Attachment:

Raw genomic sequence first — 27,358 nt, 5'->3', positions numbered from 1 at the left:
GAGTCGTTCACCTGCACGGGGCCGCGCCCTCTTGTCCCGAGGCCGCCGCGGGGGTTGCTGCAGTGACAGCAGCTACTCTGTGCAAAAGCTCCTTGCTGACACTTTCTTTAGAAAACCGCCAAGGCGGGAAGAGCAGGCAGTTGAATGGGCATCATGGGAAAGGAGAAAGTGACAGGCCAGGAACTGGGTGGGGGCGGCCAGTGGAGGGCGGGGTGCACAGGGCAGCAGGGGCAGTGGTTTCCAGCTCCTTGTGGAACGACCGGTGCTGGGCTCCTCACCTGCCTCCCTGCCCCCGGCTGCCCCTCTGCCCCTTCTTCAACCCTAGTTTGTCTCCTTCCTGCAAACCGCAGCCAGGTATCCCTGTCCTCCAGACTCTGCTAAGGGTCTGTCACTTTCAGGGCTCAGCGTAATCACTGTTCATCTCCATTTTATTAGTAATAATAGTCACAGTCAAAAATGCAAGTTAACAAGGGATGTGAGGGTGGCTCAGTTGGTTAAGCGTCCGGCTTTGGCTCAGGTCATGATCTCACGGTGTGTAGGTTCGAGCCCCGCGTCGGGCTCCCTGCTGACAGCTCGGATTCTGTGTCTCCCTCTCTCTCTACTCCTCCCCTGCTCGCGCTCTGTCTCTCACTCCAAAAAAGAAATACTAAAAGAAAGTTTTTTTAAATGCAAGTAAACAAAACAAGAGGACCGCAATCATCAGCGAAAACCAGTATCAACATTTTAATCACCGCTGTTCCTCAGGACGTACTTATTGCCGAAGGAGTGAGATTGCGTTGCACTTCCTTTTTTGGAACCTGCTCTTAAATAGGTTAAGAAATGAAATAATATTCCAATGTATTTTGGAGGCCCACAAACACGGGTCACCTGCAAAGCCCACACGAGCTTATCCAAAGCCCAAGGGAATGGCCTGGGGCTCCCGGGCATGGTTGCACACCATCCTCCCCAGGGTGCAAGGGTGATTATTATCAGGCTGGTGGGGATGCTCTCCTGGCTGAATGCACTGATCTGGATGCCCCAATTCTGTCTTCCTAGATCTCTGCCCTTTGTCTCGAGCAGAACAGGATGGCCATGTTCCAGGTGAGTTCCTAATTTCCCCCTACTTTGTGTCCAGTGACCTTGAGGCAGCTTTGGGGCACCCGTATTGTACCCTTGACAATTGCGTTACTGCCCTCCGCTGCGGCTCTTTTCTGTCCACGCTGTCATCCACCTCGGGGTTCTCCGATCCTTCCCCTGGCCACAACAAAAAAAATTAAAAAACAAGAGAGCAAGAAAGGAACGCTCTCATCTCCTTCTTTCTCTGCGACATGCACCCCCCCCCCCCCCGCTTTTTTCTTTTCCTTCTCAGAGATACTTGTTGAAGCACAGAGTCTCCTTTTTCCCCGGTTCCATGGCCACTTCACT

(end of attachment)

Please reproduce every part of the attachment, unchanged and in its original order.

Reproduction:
Raw genomic sequence first — 27,358 nt, 5'->3', positions numbered from 1 at the left:
GAGTCGTTCACCTGCACGGGGCCGCGCCCTCTTGTCCCGAGGCCGCCGCGGGGGTTGCTGCAGTGACAGCAGCTACTCTGTGCAAAAGCTCCTTGCTGACACTTTCTTTAGAAAACCGCCAAGGCGGGAAGAGCAGGCAGTTGAATGGGCATCATGGGAAAGGAGAAAGTGACAGGCCAGGAACTGGGTGGGGGCGGCCAGTGGAGGGCGGGGTGCACAGGGCAGCAGGGGCAGTGGTTTCCAGCTCCTTGTGGAACGACCGGTGCTGGGCTCCTCACCTGCCTCCCTGCCCCCGGCTGCCCCTCTGCCCCTTCTTCAACCCTAGTTTGTCTCCTTCCTGCAAACCGCAGCCAGGTATCCCTGTCCTCCAGACTCTGCTAAGGGTCTGTCACTTTCAGGGCTCAGCGTAATCACTGTTCATCTCCATTTTATTAGTAATAATAGTCACAGTCAAAAATGCAAGTTAACAAGGGATGTGAGGGTGGCTCAGTTGGTTAAGCGTCCGGCTTTGGCTCAGGTCATGATCTCACGGTGTGTAGGTTCGAGCCCCGCGTCGGGCTCCCTGCTGACAGCTCGGATTCTGTGTCTCCCTCTCTCTCTACTCCTCCCCTGCTCGCGCTCTGTCTCTCACTCCAAAAAAGAAATACTAAAAGAAAGTTTTTTTAAATGCAAGTAAACAAAACAAGAGGACCGCAATCATCAGCGAAAACCAGTATCAACATTTTAATCACCGCTGTTCCTCAGGACGTACTTATTGCCGAAGGAGTGAGATTGCGTTGCACTTCCTTTTTTGGAACCTGCTCTTAAATAGGTTAAGAAATGAAATAATATTCCAATGTATTTTGGAGGCCCACAAACACGGGTCACCTGCAAAGCCCACACGAGCTTATCCAAAGCCCAAGGGAATGGCCTGGGGCTCCCGGGCATGGTTGCACACCATCCTCCCCAGGGTGCAAGGGTGATTATTATCAGGCTGGTGGGGATGCTCTCCTGGCTGAATGCACTGATCTGGATGCCCCAATTCTGTCTTCCTAGATCTCTGCCCTTTGTCTCGAGCAGAACAGGATGGCCATGTTCCAGGTGAGTTCCTAATTTCCCCCTACTTTGTGTCCAGTGACCTTGAGGCAGCTTTGGGGCACCCGTATTGTACCCTTGACAATTGCGTTACTGCCCTCCGCTGCGGCTCTTTTCTGTCCACGCTGTCATCCACCTCGGGGTTCTCCGATCCTTCCCCTGGCCACAACAAAAAAAATTAAAAAACAAGAGAGCAAGAAAGGAACGCTCTCATCTCCTTCTTTCTCTGCGACATGCACCCCCCCCCCCCCCGCTTTTTTCTTTTCCTTCTCAGAGATACTTGTTGAAGCACAGAGTCTCCTTTTTCCCCGGTTCCATGGCCACTTCACT